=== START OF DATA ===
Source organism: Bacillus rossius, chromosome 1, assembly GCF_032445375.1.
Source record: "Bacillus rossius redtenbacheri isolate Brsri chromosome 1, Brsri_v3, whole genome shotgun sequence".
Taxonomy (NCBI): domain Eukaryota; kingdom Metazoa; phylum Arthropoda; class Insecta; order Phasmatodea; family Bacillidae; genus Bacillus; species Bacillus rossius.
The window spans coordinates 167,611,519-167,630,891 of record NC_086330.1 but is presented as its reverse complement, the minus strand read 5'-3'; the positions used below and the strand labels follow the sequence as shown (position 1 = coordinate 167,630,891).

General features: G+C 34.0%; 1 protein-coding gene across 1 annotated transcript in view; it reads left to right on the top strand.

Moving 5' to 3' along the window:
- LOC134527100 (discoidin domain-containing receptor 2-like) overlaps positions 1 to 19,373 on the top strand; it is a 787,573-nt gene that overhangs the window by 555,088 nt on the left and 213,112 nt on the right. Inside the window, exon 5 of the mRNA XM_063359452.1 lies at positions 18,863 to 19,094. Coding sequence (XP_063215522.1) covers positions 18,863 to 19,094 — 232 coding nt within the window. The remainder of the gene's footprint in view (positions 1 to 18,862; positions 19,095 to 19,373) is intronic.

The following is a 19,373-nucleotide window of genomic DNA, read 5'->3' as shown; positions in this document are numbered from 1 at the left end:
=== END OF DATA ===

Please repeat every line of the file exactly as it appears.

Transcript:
Source organism: Bacillus rossius, chromosome 1, assembly GCF_032445375.1.
Source record: "Bacillus rossius redtenbacheri isolate Brsri chromosome 1, Brsri_v3, whole genome shotgun sequence".
Taxonomy (NCBI): domain Eukaryota; kingdom Metazoa; phylum Arthropoda; class Insecta; order Phasmatodea; family Bacillidae; genus Bacillus; species Bacillus rossius.
The window spans coordinates 167,611,519-167,630,891 of record NC_086330.1 but is presented as its reverse complement, the minus strand read 5'-3'; the positions used below and the strand labels follow the sequence as shown (position 1 = coordinate 167,630,891).

General features: G+C 34.0%; 1 protein-coding gene across 1 annotated transcript in view; it reads left to right on the top strand.

Moving 5' to 3' along the window:
- LOC134527100 (discoidin domain-containing receptor 2-like) overlaps positions 1 to 19,373 on the top strand; it is a 787,573-nt gene that overhangs the window by 555,088 nt on the left and 213,112 nt on the right. Inside the window, exon 5 of the mRNA XM_063359452.1 lies at positions 18,863 to 19,094. Coding sequence (XP_063215522.1) covers positions 18,863 to 19,094 — 232 coding nt within the window. The remainder of the gene's footprint in view (positions 1 to 18,862; positions 19,095 to 19,373) is intronic.

The following is a 19,373-nucleotide window of genomic DNA, read 5'->3' as shown; positions in this document are numbered from 1 at the left end: